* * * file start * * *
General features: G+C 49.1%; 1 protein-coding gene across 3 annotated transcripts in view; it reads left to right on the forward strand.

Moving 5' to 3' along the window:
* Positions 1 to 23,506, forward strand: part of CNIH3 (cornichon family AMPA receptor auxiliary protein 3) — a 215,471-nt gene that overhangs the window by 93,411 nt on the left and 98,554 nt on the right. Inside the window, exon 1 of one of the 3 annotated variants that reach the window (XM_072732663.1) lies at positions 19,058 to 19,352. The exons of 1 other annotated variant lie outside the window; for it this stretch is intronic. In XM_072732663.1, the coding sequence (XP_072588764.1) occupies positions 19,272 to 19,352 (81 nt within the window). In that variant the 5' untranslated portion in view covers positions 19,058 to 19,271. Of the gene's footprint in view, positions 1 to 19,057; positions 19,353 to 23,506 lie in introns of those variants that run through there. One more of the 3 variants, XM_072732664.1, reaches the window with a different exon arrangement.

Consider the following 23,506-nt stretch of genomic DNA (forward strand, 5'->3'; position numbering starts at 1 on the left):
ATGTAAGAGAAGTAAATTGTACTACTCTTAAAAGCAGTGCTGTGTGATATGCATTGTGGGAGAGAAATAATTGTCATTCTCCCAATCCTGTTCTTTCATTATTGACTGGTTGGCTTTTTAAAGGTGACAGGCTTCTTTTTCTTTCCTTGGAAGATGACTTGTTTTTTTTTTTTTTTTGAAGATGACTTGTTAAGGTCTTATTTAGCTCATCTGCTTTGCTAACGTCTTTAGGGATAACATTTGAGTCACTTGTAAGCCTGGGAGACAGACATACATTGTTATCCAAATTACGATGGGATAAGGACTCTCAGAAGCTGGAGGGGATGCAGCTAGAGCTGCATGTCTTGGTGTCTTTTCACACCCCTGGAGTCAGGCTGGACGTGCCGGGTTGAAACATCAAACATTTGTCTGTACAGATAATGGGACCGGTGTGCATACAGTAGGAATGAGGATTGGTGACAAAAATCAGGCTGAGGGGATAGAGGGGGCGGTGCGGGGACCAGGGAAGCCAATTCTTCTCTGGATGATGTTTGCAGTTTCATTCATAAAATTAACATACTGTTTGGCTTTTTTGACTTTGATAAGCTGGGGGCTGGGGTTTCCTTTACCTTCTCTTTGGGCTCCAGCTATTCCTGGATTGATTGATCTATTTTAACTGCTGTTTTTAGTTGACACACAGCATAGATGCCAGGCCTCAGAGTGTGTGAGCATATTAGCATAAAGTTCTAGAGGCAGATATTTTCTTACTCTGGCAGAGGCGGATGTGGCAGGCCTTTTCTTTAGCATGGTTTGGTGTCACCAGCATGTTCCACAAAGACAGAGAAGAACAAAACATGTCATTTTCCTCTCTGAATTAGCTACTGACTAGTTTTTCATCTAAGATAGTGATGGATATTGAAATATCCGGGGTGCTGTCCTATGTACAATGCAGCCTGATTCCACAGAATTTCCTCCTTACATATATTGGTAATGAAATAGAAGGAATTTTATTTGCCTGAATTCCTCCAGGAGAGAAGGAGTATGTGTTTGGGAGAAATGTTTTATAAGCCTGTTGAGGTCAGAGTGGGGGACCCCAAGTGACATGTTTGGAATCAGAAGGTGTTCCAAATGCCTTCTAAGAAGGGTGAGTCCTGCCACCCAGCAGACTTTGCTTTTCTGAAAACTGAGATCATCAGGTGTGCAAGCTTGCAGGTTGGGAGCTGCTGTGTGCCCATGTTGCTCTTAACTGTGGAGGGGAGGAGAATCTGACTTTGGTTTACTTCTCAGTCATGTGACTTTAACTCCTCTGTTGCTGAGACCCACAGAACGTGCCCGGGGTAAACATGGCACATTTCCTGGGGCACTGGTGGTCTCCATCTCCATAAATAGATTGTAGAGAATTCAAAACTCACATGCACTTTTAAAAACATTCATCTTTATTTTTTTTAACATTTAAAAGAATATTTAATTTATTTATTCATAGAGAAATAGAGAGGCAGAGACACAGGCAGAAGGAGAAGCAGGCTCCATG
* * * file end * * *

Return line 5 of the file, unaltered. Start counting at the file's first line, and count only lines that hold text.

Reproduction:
ATGTAAGAGAAGTAAATTGTACTACTCTTAAAAGCAGTGCTGTGTGATATGCATTGTGGGAGAGAAATAATTGTCATTCTCCCAATCCTGTTCTTTCATTATTGACTGGTTGGCTTTTTAAAGGTGACAGGCTTCTTTTTCTTTCCTTGGAAGATGACTTGTTTTTTTTTTTTTTTTGAAGATGACTTGTTAAGGTCTTATTTAGCTCATCTGCTTTGCTAACGTCTTTAGGGATAACATTTGAGTCACTTGTAAGCCTGGGAGACAGACATACATTGTTATCCAAATTACGATGGGATAAGGACTCTCAGAAGCTGGAGGGGATGCAGCTAGAGCTGCATGTCTTGGTGTCTTTTCACACCCCTGGAGTCAGGCTGGACGTGCCGGGTTGAAACATCAAACATTTGTCTGTACAGATAATGGGACCGGTGTGCATACAGTAGGAATGAGGATTGGTGACAAAAATCAGGCTGAGGGGATAGAGGGGGCGGTGCGGGGACCAGGGAAGCCAATTCTTCTCTGGATGATGTTTGCAGTTTCATTCATAAAATTAACATACTGTTTGGCTTTTTTGACTTTGATAAGCTGGGGGCTGGGGTTTCCTTTACCTTCTCTTTGGGCTCCAGCTATTCCTGGATTGATTGATCTATTTTAACTGCTGTTTTTAGTTGACACACAGCATAGATGCCAGGCCTCAGAGTGTGTGAGCATATTAGCATAAAGTTCTAGAGGCAGATATTTTCTTACTCTGGCAGAGGCGGATGTGGCAGGCCTTTTCTTTAGCATGGTTTGGTGTCACCAGCATGTTCCACAAAGACAGAGAAGAACAAAACATGTCATTTTCCTCTCTGAATTAGCTACTGACTAGTTTTTCATCTAAGATAGTGATGGATATTGAAATATCCGGGGTGCTGTCCTATGTACAATGCAGCCTGATTCCACAGAATTTCCTCCTTACATATATTGGTAATGAAATAGAAGGAATTTTATTTGCCTGAATTCCTCCAGGAGAGAAGGAGTATGTGTTTGGGAGAAATGTTTTATAAGCCTGTTGAGGTCAGAGTGGGGGACCCCAAGTGACATGTTTGGAATCAGAAGGTGTTCCAAATGCCTTCTAAGAAGGGTGAGTCCTGCCACCCAGCAGACTTTGCTTTTCTGAAAACTGAGATCATCAGGTGTGCAAGCTTGCAGGTTGGGAGCTGCTGTGTGCCCATGTTGCTCTTAACTGTGGAGGGGAGGAGAATCTGACTTTGGTTTACTTCTCAGTCATGTGACTTTAACTCCTCTGTTGCTGAGACCCACAGAACGTGCCCGGGGTAAACATGGCACATTTCCTGGGGCACTGGTGGTCTCCATCTCCATAAATAGATTGTAGAGAATTCAAAACTCACATGCACTTTTAAAAACATTCATCTTTATTTTTTTTAACATTTAAAAGAATATTTAATTTATTTATTCATAGAGAAATAGAGAGGCAGAGACACAGGCAGAAGGAGAAGCAGGCTCCATG